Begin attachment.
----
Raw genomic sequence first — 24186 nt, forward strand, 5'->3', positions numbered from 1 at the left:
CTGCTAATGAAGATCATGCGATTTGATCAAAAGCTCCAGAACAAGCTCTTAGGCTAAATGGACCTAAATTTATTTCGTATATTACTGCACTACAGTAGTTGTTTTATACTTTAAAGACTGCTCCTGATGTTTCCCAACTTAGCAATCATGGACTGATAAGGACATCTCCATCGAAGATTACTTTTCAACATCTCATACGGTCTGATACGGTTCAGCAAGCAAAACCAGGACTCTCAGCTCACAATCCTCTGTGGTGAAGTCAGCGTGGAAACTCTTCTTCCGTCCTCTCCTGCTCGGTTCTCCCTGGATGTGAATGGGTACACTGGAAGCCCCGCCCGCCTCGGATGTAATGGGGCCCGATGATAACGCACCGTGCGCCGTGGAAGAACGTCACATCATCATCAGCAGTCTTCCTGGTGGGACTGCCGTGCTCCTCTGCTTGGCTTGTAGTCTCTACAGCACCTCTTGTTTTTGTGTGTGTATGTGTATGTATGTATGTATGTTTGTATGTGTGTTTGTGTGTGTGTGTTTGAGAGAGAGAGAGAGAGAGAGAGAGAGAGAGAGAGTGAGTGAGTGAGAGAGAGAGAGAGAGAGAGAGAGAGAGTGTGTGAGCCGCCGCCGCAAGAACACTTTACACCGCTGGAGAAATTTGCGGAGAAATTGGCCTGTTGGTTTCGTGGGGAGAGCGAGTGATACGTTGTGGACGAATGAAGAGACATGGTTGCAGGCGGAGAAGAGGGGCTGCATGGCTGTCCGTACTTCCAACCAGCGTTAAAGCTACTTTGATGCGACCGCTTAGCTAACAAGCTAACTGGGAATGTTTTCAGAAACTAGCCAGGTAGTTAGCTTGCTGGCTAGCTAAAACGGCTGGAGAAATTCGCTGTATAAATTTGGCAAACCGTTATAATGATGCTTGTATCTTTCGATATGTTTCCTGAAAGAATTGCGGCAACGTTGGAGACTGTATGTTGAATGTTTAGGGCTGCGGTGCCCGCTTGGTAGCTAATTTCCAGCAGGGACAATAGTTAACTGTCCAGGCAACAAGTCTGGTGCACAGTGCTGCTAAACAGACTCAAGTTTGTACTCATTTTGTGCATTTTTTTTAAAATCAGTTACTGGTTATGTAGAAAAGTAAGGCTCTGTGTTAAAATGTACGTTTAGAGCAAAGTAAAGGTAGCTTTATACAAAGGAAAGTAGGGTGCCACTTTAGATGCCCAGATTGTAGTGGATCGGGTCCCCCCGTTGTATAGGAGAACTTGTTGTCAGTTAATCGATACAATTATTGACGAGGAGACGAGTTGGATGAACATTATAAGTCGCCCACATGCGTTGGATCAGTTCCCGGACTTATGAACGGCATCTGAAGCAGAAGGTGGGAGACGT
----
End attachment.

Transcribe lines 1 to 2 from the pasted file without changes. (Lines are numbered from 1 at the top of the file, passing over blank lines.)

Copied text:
Raw genomic sequence first — 24186 nt, forward strand, 5'->3', positions numbered from 1 at the left:
CTGCTAATGAAGATCATGCGATTTGATCAAAAGCTCCAGAACAAGCTCTTAGGCTAAATGGACCTAAATTTATTTCGTATATTACTGCACTACAGTAGTTGTTTTATACTTTAAAGACTGCTCCTGATGTTTCCCAACTTAGCAATCATGGACTGATAAGGACATCTCCATCGAAGATTACTTTTCAACATCTCATACGGTCTGATACGGTTCAGCAAGCAAAACCAGGACTCTCAGCTCACAATCCTCTGTGGTGAAGTCAGCGTGGAAACTCTTCTTCCGTCCTCTCCTGCTCGGTTCTCCCTGGATGTGAATGGGTACACTGGAAGCCCCGCCCGCCTCGGATGTAATGGGGCCCGATGATAACGCACCGTGCGCCGTGGAAGAACGTCACATCATCATCAGCAGTCTTCCTGGTGGGACTGCCGTGCTCCTCTGCTTGGCTTGTAGTCTCTACAGCACCTCTTGTTTTTGTGTGTGTATGTGTATGTATGTATGTATGTTTGTATGTGTGTTTGTGTGTGTGTGTTTGAGAGAGAGAGAGAGAGAGAGAGAGAGAGAGAGAGTGAGTGAGTGAGAGAGAGAGAGAGAGAGAGAGAGAGAGTGTGTGAGCCGCCGCCGCAAGAACACTTTACACCGCTGGAGAAATTTGCGGAGAAATTGGCCTGTTGGTTTCGTGGGGAGAGCGAGTGATACGTTGTGGACGAATGAAGAGACATGGTTGCAGGCGGAGAAGAGGGGCTGCATGGCTGTCCGTACTTCCAACCAGCGTTAAAGCTACTTTGATGCGACCGCTTAGCTAACAAGCTAACTGGGAATGTTTTCAGAAACTAGCCAGGTAGTTAGCTTGCTGGCTAGCTAAAACGGCTGGAGAAATTCGCTGTATAAATTTGGCAAACCGTTATAATGATGCTTGTATCTTTCGATATGTTTCCTGAAAGAATTGCGGCAACGTTGGAGACTGTATGTTGAATGTTTAGGGCTGCGGTGCCCGCTTGGTAGCTAATTTCCAGCAGGGACAATAGTTAACTGTCCAGGCAACAAGTCTGGTGCACAGTGCTGCTAAACAGACTCAAGTTTGTACTCATTTTGTGCATTTTTTTTAAAATCAGTTACTGGTTATGTAGAAAAGTAAGGCTCTGTGTTAAAATGTACGTTTAGAGCAAAGTAAAGGTAGCTTTATACAAAGGAAAGTAGGGTGCCACTTTAGATGCCCAGATTGTAGTGGATCGGGTCCCCCCGTTGTATAGGAGAACTTGTTGTCAGTTAATCGATACAATTATTGACGAGGAGACGAGTTGGATGAACATTATAAGTCGCCCACATGCGTTGGATCAGTTCCCGGACTTATGAACGGCATCTGAAGCAGAAGGTGGGAGACGT